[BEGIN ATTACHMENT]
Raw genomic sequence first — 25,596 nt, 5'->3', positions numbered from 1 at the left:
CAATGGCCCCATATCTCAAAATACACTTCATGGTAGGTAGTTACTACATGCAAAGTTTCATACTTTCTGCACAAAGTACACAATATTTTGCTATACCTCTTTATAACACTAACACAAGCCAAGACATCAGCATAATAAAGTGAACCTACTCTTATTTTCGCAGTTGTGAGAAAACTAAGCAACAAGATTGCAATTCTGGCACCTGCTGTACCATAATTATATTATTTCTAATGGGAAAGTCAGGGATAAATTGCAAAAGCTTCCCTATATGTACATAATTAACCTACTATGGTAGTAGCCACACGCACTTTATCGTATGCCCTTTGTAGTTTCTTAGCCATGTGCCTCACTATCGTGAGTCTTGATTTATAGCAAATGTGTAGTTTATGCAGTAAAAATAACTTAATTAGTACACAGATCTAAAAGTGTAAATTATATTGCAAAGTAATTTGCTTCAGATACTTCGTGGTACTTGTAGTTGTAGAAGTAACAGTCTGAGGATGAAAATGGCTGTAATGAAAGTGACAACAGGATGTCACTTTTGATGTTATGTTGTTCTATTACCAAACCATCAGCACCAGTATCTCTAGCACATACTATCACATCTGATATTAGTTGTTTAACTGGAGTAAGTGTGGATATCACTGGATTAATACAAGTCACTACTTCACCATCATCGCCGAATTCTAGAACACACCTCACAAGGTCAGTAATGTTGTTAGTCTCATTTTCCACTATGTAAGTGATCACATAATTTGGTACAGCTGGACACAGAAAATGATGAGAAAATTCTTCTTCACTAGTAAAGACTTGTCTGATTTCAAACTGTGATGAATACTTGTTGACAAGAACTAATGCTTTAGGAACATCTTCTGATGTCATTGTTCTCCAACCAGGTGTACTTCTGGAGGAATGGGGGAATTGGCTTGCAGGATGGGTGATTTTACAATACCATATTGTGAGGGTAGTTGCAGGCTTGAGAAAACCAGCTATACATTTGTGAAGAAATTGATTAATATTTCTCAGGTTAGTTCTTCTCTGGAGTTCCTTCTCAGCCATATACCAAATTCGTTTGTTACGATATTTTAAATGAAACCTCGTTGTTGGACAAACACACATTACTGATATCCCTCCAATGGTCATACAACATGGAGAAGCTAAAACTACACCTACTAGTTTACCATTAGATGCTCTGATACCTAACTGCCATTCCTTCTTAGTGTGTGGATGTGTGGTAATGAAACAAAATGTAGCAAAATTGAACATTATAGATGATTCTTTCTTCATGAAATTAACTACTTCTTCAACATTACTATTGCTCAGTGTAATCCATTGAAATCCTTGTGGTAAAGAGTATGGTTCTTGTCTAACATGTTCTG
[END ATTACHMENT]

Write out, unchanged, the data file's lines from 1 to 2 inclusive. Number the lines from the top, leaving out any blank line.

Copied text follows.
Raw genomic sequence first — 25,596 nt, 5'->3', positions numbered from 1 at the left:
CAATGGCCCCATATCTCAAAATACACTTCATGGTAGGTAGTTACTACATGCAAAGTTTCATACTTTCTGCACAAAGTACACAATATTTTGCTATACCTCTTTATAACACTAACACAAGCCAAGACATCAGCATAATAAAGTGAACCTACTCTTATTTTCGCAGTTGTGAGAAAACTAAGCAACAAGATTGCAATTCTGGCACCTGCTGTACCATAATTATATTATTTCTAATGGGAAAGTCAGGGATAAATTGCAAAAGCTTCCCTATATGTACATAATTAACCTACTATGGTAGTAGCCACACGCACTTTATCGTATGCCCTTTGTAGTTTCTTAGCCATGTGCCTCACTATCGTGAGTCTTGATTTATAGCAAATGTGTAGTTTATGCAGTAAAAATAACTTAATTAGTACACAGATCTAAAAGTGTAAATTATATTGCAAAGTAATTTGCTTCAGATACTTCGTGGTACTTGTAGTTGTAGAAGTAACAGTCTGAGGATGAAAATGGCTGTAATGAAAGTGACAACAGGATGTCACTTTTGATGTTATGTTGTTCTATTACCAAACCATCAGCACCAGTATCTCTAGCACATACTATCACATCTGATATTAGTTGTTTAACTGGAGTAAGTGTGGATATCACTGGATTAATACAAGTCACTACTTCACCATCATCGCCGAATTCTAGAACACACCTCACAAGGTCAGTAATGTTGTTAGTCTCATTTTCCACTATGTAAGTGATCACATAATTTGGTACAGCTGGACACAGAAAATGATGAGAAAATTCTTCTTCACTAGTAAAGACTTGTCTGATTTCAAACTGTGATGAATACTTGTTGACAAGAACTAATGCTTTAGGAACATCTTCTGATGTCATTGTTCTCCAACCAGGTGTACTTCTGGAGGAATGGGGGAATTGGCTTGCAGGATGGGTGATTTTACAATACCATATTGTGAGGGTAGTTGCAGGCTTGAGAAAACCAGCTATACATTTGTGAAGAAATTGATTAATATTTCTCAGGTTAGTTCTTCTCTGGAGTTCCTTCTCAGCCATATACCAAATTCGTTTGTTACGATATTTTAAATGAAACCTCGTTGTTGGACAAACACACATTACTGATATCCCTCCAATGGTCATACAACATGGAGAAGCTAAAACTACACCTACTAGTTTACCATTAGATGCTCTGATACCTAACTGCCATTCCTTCTTAGTGTGTGGATGTGTGGTAATGAAACAAAATGTAGCAAAATTGAACATTATAGATGATTCTTTCTTCATGAAATTAACTACTTCTTCAACATTACTATTGCTCAGTGTAATCCATTGAAATCCTTGTGGTAAAGAGTATGGTTCTTGTCTAACATGTTCTG